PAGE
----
If your source was a video file, something like a 720×480 DV file with a 4:3 aspect, then you may need to resize the video file back to a 4:3 aspect, either 640×480 or 720×540. This is a mild resize, you will not lose quality from it. Aspect ratio is explained elsewhere on this site, in the capture guides.

Now goto FILE -> SAVE AS as save the image as a TIFF file for a backup.

If you plan to use STEP TWO, then we need to make sure the image file has a resolution that is a multiple of 8 pixels. Pull out a calculator, or open the Calculator software in Windows. Go to EDIT -> IMAGE SIZE and see what the pixel size of you image is. If you used a video file, it is already very likely a multiple of 8. If not, change it.

The original image used in this guide was 288×475. The 288 was already a multiple of 8. The 475 was not. I entered 475 divided by 8 into the calculator, and got back 59.375. I rounded up to 60 x 8 and got 480. See? Easy math. I resized to 288×480, and was sure to disable the “constrain proportions” option.

Now go to FILE -> SAVE AS and save as a BMP file.

STEP TWO (optional): Clean the Image

If your image is from the internet, or from a captured VHS tape, or from an MPEG file, it could probably use some cleaning. All of those sources have a bit of noise, and even the minor problems, as was illustrated earlier, will become a nuisance.

While a number of still image softwares have noise reduction tools, for some reason the VIDEO NR filters in TMPGEnc can outperform them by leaps and bounds, removing more noise, and retaining more detail. The still image software tends to just blur badly.

Open TMPGEnc. In this guide, TMPGEnc Plus 2.5 was used. You can use either MPEG-1 or MPEG-2, should not matter. Click BROWSE on the VIDEO SOURCE line, and select your BMP image. If the BMP image is not listed as a file you can open, change the filetype option to ALL FILES, and then pick it.

Click the SETTINGS button. The file input and output settings must match, for interlace, aspect and resolution. Set the encode mode to either MPEG-1 or MPEG-2, does not matter, and then give it a CBR bitrate of 15,000k. If using MPEG-2, select non-interlace and DC of 9 (MPEG-1 does not use these options).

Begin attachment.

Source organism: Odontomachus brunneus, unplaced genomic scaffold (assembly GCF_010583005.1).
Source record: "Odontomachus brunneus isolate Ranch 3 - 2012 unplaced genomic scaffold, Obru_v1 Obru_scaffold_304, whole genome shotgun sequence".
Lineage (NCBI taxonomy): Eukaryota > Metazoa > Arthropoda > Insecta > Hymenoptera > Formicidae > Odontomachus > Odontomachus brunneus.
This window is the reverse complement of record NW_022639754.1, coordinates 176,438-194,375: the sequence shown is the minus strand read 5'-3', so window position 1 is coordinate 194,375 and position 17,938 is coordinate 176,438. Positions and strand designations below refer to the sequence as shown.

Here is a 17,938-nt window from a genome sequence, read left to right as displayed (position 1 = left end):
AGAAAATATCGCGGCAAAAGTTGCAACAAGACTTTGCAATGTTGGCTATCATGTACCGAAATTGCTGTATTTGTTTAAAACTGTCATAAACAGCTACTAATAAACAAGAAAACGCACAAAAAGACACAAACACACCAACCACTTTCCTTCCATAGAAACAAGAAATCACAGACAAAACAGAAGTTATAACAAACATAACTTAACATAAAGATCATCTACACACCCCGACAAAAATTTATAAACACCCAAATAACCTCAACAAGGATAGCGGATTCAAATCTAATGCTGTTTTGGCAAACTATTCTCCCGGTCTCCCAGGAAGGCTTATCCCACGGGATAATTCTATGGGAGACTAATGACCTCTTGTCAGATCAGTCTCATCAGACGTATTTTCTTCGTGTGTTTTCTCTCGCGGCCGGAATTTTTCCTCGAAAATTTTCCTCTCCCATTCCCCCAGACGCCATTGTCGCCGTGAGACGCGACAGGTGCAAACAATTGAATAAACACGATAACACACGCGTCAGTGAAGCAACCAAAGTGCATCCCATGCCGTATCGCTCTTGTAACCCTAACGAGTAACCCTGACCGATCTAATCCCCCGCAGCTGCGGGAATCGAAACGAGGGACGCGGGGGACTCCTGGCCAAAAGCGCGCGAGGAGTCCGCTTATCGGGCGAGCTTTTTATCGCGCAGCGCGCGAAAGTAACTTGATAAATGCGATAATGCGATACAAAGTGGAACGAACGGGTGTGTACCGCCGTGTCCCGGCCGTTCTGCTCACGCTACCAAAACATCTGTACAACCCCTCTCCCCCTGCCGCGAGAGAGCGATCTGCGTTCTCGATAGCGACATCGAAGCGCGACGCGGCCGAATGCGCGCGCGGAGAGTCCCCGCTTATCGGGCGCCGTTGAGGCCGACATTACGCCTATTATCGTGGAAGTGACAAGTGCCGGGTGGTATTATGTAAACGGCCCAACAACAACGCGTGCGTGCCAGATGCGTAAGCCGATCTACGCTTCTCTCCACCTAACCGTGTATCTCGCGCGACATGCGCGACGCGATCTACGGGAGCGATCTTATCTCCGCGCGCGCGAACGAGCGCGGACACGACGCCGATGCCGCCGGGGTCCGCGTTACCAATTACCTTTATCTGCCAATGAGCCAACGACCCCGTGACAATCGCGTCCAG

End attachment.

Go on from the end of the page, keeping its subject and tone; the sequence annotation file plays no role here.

Double-click on the the NOISE REDUCTION filter name, and it will open the noise reduction options. Select the STILL PICTURE filter, and adjust it as needed. For this example, it looked best all the way to 100%. Adjust the pixel radius as needed, 4 looked best for this example. Since this is a single frame, the TIME AXIS filter does nothing, and is left set to 0.

OK everything, then START the encode. It will VERY QUICKLY create a new video file for you. To extract the still from the video file, simply repeat STEP 1, using VirtualDub to open the video and then copy/paste the image into Photoshop.

Advanced options! If your video file was pretty rough, and had a lot of noise, then restore a small section of video with heavy filter work in either TMPGEnc, VirtualDub or AVISynth prior to trying to extract images. Use whatever is needed to remove nasty noise, be it heavy temporal filters, chroma filters, or other special filters. Then start all this. See the video restoration section of the site.

STEP THREE: Using Genuine Fractals and Photoshop

Now that the image has been extracted (and optionally cleaned), it is in Photoshop and ready to use. At this time, you can crop or do some very minor resizing (just a few pixels), as needed. Then go to FILE -> AUTOMATE -> GENUINE FRACTALS (or similar name, depending on the version you have). If it requests you flatten the image, approve it.

The GENUINE FRACTALS plug-in will launch, and you can resize as needed. In this example, I resized to 200dpi and set the height to 1450. The width was only 1013, but that’s close enough for this job, it will be resized to 1030 using Photoshop resize.

There are some crop options too, but these were not needed for this project, as the image was cropped in advance. Personal choice on which crop filters are used, GF or PS ones.

Genuine Fractals claims it can do a decent upsize job up to 700% on images. While that claim may be a bit exaggerated, it does work quite well for the 400% range, as shown in this example.


While some could argue the image is not perfect, or the aspect has been changed by a few pixels one way or another, or even the fact that it’s been processed in so much software, remember the source. What was once an unworkable file is now a print-ready piece. While this would probably never suffice for a major production (they’d use high res custom art anyway!), it works quite well for personal projects, small business needs, or even small run productions.